Dry Eye Risk Factors

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Between 20 million to 59 million Americans suffer from Dry Eye Disease (DED) according to various estimates.  Over the past 18 months, research groups from five different countries have published new data on risk factors for DED.  What these groups have discovered is that there are multiple risk factors involved in DED.  The “risk factors lists” developed by the groups were not identical; however, there were a few risk factors that did appear across all of the reports.  The common risk factors reported by all seven studies were:

  1. Contact Lens Use – contact lens wearers were 2-3 times more likely to suffer from DED.
  2. Gender – females were 2 times more likely to suffer from DED.
  3. Age – those over the age of 60 years were shown to be 3.5 times more likely to suffer from DED.
  4. Mental Health Disorders – those suffering from depression, PTSD or extreme stress were 2 times more likely to suffer also from DED.

Identifying risk factors help in tailoring solutions to DED.

For more information, please contact Bright Eye Care & Vision Development.


1. Ahn JM, Lee SH, Rim TH, Park RJ, Yang HS, Kim TI, Yoon KC, Seo KY. Prevalence of and risk factors associated with dry eye: The Korea National Health and Nutrition Examination Survey 2010-2011. Am J Ophthalmol. 2014 Dec;158:1205-1214.e7.

2. Paulsen AJ, Cruickshanks KJ, Fischer ME, Huang GH, Klein BE, Klein R, Dalton DS. Dry eye in the beaver dam offspring study: prevalence, risk factors, and health-related quality of life. Am J Ophthalmol. 2014 Apr;157:799-806.

3. Tan LL, Morgan P, Cai ZQ, Straughan RA. Prevalence of and risk factors for symptomatic dry eye disease in Singapore. Clin Exp Optom. 2015 Jan;98:45-53.

4. Liu NN, Liu L, Li J, Sun YZ. Prevalence of and risk factors for dry eye symptom in mainland China: A systematic review and meta-analysis. J Ophthalmol. 2014;2014:748654.

5. Yang W, Yang Y, Cao J, Man ZH, Yuan J, Xiao X, Xing YQ. Risk Factors for Dry Eye Syndrome: A Retrospective Case-Control Study. Optom Vis Sci. 2015 March 10. [Epub ahead of print].

6. Vehof J, Kozareva D, Hysi PG, Hammond CJ. Prevalence and risk factors of dry eye disease in a British female cohort. Br J Ophthalmol. 2014 Dec;98:1712-1717.

7. Karaiskos D, Mavragani CP, Makaroni S, Zinzaras E, Voulgarelis M, Rabavilas A, Moutsopoulos HM. Stress, coping strategies and social support in patients with primary Sjögren’s syndrome prior to disease onset: a retrospective case-control study. Ann Rheum Dis. 2009 Jan;68:40-46.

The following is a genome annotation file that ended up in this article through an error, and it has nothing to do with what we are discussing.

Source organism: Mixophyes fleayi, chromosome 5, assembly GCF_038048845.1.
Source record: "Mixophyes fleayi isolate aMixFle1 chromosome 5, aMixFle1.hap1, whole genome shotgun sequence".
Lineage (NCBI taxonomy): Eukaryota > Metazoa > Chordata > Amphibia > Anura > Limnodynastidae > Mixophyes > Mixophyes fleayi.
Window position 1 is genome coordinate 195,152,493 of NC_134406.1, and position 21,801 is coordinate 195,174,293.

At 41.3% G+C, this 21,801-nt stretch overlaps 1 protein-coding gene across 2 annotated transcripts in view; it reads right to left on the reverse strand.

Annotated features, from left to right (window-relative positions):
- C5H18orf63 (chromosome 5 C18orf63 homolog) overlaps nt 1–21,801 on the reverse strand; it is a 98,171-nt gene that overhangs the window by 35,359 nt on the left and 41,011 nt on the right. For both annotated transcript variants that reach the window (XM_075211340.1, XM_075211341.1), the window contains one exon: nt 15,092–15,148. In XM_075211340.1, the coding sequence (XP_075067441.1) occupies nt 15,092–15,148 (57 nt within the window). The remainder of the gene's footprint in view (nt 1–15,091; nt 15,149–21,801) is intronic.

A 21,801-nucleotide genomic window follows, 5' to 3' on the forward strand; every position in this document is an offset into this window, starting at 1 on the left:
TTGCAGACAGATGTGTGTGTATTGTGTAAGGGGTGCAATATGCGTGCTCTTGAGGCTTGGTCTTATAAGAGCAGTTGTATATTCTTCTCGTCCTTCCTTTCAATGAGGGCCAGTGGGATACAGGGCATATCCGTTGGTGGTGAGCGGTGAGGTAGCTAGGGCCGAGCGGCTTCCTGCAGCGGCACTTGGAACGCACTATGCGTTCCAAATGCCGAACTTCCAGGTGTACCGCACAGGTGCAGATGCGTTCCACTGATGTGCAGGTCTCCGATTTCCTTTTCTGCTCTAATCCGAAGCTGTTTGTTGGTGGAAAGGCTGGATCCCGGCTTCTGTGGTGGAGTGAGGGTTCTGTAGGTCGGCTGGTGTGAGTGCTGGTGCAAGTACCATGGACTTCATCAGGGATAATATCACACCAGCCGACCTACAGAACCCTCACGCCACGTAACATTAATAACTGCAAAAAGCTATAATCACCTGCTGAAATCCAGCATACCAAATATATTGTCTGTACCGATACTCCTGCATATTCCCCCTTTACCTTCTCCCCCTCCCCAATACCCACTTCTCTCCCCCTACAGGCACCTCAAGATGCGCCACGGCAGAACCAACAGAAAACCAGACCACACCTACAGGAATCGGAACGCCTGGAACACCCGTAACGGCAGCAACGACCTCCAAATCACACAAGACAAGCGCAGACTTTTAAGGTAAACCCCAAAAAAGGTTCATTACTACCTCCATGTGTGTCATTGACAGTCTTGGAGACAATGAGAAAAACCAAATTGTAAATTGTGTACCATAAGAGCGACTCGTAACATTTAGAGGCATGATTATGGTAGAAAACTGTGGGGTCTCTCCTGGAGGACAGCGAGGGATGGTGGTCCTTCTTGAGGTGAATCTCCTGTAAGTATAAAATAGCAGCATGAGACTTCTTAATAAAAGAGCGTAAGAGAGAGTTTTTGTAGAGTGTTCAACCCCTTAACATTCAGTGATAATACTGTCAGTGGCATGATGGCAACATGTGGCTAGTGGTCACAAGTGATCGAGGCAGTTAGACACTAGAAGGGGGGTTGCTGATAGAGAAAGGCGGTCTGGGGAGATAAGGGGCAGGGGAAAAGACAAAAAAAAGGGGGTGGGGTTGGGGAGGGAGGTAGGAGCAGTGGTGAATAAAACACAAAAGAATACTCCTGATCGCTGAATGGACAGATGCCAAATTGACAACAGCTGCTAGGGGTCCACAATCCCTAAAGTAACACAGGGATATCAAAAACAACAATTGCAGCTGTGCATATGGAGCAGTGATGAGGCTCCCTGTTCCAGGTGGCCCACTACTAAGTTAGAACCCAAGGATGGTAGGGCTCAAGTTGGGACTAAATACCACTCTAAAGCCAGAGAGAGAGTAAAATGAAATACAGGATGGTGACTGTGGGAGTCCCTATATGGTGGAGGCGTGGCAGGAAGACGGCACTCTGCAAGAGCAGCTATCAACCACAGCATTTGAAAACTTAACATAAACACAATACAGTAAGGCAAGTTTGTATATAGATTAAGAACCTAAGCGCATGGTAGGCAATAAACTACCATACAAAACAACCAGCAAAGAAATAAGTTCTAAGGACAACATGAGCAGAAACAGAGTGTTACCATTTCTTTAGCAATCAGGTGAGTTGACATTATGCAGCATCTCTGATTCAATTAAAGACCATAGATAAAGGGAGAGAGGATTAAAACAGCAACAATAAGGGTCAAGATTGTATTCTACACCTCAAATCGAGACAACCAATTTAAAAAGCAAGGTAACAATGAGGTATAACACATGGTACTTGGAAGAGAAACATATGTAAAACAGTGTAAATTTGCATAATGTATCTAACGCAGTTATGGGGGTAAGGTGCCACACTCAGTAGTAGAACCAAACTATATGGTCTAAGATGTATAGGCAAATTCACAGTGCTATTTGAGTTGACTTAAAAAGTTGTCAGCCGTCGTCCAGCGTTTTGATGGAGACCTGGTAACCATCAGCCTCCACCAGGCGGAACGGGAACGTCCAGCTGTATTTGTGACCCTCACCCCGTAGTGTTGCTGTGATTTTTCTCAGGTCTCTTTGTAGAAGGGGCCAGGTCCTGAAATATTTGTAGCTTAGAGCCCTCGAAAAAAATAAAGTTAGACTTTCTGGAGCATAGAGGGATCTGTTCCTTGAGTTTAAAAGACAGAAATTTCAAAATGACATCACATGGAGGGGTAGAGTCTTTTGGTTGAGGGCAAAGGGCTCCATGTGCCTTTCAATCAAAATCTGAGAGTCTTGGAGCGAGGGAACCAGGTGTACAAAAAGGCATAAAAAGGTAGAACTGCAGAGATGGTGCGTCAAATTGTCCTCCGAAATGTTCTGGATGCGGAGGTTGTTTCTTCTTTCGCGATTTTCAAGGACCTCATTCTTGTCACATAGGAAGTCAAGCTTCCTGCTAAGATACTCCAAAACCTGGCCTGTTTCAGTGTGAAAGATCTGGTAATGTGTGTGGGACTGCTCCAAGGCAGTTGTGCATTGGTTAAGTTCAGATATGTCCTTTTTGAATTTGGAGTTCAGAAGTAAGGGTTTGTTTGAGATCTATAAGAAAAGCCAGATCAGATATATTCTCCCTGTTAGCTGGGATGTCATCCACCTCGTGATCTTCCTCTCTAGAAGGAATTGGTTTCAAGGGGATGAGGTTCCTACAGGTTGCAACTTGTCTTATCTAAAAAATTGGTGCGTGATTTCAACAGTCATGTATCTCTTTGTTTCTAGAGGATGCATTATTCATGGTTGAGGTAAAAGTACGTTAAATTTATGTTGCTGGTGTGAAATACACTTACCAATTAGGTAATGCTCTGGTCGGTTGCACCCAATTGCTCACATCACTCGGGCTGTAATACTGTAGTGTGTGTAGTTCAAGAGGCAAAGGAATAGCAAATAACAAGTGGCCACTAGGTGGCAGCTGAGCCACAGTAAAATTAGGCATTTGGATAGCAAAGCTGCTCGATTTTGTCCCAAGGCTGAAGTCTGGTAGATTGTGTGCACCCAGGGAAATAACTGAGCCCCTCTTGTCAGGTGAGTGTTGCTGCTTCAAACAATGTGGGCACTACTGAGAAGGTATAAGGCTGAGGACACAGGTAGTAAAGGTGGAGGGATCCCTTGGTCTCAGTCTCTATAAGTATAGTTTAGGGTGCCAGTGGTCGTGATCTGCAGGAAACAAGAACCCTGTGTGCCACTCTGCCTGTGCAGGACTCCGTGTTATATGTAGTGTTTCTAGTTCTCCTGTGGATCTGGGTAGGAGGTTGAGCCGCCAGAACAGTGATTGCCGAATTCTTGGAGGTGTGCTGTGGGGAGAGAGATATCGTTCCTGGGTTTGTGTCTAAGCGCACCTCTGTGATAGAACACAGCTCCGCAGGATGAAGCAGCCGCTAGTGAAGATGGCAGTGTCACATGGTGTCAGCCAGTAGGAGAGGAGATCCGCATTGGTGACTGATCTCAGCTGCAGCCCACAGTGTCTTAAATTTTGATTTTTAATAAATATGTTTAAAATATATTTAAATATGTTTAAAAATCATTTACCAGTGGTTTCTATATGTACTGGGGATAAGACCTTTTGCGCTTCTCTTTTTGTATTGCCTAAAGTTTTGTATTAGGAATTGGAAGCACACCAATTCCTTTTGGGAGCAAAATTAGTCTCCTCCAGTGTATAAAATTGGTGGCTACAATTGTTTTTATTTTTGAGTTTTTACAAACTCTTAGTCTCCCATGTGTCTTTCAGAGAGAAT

8. Bourcier T, Acosta MC, Borderie V, Borrás F, Gallar J, Bury T, Laroche L, Blemonte C. Decreased corneal sensitivity in patients with dry eye. Invest Ophthalmol Vis Sci. 2005 Jul;46:2341-2345.

9. Wirth M, Nepp J. Corneal sensitivity in dry eye: A longitudinal pilot study. Spektrum der Augenheilkunde. 2014;28(3):93-101.

10. Li J, Zheng K, Deng Z, Zheng J, Ma H, Sun L, Chen W. Prevalence and risk factors of dry eye disease among a hospital-based population in southeast China. Eye Contact Lens. 2015 Jan;41:44-50.

Why 20/40 May Not Be Good Enough

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20/40 visual acuity is a common pass-fail mark for vision screenings. Visual acuity testing measures the absolute smallest letter size that a person can see at a specific distance. This testing of eyesight is different than sustainable acuity. Sustainable acuity is the eyesight level at which a person can comfortably and easily read for an extended period of time. A common rule-of-thumb is that a student’s visual acuity should be three times better than the size of the words that are being read in order to read comfortably for an extended period of time. This means in order to read a typical 8th grade book comfortably for an extended period of time, a student should have 20/20 eyesight. In order to read a typical 4th grade book comfortably, a child should have approximately 20/25 acuity. Someone who only has 20/40 eyesight would only comfortably be able to sustain reading print that is the size of newspaper sub-headlines or a typical 1st – 3rd grade book. When a child becomes uncomfortable, he/she will often be more easily distracted while reading.

There are other visual skills that can affect sustainability of reading. Some children, even if they can see 20/20, have a difficult time reading for lengthy periods of time or reading at a proper rate because of poorly developed visual skills. Visual acuity, though, is a contributor to decreased reading rates. If a child is only seeing 20/40, please schedule an eye exam for him/her.